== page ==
Technology changes in what seems like seconds. So, after you’ve stocked up on new gadgets over Christmas and Boxing Day, what do you do with the old gadgets?
“You can either take it to the dump or leave it in your basement,” said Lethbridge Community Network e-cycle co-ordinator Allan Schneider, who provided a third option — recycle and refurbish them for people who need them by donating them to the annual Lethbridge Community Network Annual E-cycle Drive, Jan. 10-17.
“We did this last Easter and the e-cycle drive raised 25,000 pounds of old technology,” Schneider said, surrounded by a stack of everything from old monitors, laptops and a bucket of old hard drives.
They don’t offer data removal services like wiping the old hard drives, so he encouraged people to remove them on their own. If they don’t know how, he will remove the drives and destroy them.
“I’ll put a nail through each one of them when I have time,” he said.
There are fewer locations for the bins this year, but bigger bins which will be emptied regularly. A Calgary company, Global Electric Electonic Processing (GEEP) pays them a few cents per pound, which resulted in approximately $2,900 coming in for the Lethbridge Community Network.
Bins will be located at Peavy Mart (33 Southgate Blvd. South), Save on Foods West ( 401 Highlands Blvd. West) , Save on Foods north (1112 2nd Ave North), Sobeys Uplands (327 Bluefox Blvd. North), the Lethbridge Public Library downtown and Crossings Public Library on the west side. They can also be dropped off at their office upstairs in the same building as the Round Street Cafe ( #200 427 5th street south)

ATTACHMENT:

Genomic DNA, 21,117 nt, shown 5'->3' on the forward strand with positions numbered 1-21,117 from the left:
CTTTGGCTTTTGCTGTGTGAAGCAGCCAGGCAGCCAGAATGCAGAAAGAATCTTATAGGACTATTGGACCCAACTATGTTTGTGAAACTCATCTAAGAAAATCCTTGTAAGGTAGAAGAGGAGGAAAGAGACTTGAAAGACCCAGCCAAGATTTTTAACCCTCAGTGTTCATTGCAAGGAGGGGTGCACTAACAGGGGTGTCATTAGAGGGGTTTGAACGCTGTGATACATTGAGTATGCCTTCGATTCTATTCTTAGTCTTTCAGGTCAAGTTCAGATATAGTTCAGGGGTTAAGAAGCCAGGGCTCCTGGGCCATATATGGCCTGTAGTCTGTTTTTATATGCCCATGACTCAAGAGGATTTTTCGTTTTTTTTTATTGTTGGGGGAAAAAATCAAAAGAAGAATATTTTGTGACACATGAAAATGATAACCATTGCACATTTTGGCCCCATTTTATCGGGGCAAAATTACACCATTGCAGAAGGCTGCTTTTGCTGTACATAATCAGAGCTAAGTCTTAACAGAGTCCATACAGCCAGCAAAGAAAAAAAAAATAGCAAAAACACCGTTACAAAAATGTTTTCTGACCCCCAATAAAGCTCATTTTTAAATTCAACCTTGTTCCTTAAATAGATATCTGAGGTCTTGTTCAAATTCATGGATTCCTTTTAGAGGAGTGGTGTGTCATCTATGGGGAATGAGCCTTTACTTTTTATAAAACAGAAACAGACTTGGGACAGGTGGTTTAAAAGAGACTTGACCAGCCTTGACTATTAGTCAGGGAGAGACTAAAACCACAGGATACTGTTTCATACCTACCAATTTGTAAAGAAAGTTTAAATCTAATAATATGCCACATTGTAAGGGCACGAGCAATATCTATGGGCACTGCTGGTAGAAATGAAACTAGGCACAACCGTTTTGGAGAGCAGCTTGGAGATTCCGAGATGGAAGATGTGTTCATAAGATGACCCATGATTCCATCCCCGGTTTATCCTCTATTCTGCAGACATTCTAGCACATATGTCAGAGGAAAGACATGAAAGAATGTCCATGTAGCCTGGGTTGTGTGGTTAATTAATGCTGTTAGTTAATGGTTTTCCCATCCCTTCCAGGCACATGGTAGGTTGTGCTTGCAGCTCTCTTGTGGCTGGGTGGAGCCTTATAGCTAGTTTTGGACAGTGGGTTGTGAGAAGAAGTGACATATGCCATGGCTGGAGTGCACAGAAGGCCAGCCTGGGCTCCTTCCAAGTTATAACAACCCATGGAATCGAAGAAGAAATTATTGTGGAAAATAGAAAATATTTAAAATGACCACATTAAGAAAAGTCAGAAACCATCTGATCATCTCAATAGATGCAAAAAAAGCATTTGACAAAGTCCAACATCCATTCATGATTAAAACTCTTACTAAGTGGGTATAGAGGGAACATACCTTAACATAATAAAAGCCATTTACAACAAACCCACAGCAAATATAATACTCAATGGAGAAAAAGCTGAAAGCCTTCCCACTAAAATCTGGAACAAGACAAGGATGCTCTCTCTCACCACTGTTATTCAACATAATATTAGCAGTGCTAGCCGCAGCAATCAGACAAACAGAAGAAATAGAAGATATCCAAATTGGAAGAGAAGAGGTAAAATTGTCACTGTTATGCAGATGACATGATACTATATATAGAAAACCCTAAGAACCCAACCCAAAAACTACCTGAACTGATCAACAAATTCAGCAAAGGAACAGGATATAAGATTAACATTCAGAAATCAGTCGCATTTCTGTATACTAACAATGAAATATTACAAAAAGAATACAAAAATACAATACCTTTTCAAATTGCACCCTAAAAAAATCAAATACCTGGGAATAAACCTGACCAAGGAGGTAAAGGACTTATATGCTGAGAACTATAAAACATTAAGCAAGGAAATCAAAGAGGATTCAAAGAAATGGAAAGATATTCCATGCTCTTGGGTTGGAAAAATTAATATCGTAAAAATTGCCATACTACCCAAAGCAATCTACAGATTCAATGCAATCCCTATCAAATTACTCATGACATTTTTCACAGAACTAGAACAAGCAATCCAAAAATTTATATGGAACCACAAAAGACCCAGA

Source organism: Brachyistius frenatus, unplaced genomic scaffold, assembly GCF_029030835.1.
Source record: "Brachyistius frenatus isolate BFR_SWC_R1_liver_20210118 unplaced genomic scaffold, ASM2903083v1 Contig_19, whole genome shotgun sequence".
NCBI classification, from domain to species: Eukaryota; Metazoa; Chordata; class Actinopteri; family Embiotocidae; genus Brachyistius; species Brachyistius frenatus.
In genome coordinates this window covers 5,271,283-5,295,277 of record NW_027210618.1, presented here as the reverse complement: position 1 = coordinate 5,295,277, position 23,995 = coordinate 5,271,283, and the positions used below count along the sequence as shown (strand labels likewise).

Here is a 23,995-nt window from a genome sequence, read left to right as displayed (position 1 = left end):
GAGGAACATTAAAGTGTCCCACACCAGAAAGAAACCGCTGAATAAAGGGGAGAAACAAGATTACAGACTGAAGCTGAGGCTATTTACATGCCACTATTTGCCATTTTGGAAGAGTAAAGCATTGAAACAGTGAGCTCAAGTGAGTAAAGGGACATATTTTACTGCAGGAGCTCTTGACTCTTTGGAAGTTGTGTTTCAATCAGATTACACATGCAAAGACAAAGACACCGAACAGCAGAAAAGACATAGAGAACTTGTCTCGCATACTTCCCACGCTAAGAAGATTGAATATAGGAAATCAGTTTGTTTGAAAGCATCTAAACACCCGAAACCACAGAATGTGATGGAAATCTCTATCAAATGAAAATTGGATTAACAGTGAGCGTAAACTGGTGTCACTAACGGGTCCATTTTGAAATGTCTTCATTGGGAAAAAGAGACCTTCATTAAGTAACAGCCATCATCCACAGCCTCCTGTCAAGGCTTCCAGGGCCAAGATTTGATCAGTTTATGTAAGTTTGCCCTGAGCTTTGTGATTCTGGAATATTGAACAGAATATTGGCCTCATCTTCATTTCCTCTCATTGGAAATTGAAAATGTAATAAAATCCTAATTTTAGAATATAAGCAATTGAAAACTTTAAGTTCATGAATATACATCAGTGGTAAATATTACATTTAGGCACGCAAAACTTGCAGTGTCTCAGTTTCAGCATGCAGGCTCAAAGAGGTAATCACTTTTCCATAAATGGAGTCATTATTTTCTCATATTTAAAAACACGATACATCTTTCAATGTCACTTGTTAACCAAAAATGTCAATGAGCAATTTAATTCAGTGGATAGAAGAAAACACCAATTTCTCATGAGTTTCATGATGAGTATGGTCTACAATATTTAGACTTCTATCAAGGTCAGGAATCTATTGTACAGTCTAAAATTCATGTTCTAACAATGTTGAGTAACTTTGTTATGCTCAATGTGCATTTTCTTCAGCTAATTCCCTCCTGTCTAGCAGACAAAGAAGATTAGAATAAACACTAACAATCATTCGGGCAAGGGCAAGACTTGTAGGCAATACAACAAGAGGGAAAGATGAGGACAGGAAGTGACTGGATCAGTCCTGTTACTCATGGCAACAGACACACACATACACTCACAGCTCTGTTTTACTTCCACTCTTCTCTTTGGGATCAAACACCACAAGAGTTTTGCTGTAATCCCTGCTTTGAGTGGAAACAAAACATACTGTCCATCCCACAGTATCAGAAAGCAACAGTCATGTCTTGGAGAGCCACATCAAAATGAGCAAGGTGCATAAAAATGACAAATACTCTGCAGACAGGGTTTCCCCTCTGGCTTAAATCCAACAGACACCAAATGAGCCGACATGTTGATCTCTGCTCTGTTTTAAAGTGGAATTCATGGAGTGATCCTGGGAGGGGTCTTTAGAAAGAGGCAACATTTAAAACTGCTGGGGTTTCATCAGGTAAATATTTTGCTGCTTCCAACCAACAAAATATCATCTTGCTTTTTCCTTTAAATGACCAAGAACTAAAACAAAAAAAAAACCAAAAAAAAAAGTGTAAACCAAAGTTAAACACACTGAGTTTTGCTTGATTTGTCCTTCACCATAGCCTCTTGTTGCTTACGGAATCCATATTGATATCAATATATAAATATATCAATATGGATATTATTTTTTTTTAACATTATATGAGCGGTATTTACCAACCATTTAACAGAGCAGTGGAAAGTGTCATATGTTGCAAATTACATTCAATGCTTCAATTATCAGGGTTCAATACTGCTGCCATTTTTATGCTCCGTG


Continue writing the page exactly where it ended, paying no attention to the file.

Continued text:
“ There are fewer locations and more bins this year,” he observed adding he had to empty many of the bins on his own last year.
“ We need volunteers because those bins fill up fast,” he said.
The technology, which can range from rotary phones to televisions and a lot of computers, monitors, cameras, DVD and Blueray players, scanners, printers and cell phones will either be refurbished and sold to people who need them at a reasonable price. He said computers are upgraded to Windows 7 before being sold to other not for profit organizations and individuals who can’t afford new technology.
“We don’t have the funds to give away the computers” he said, noting more obsolete items are sold to GEEP which will dismantle, recycle or refurbish the parts of each of them.
“It all gets used. Every single part,” he said.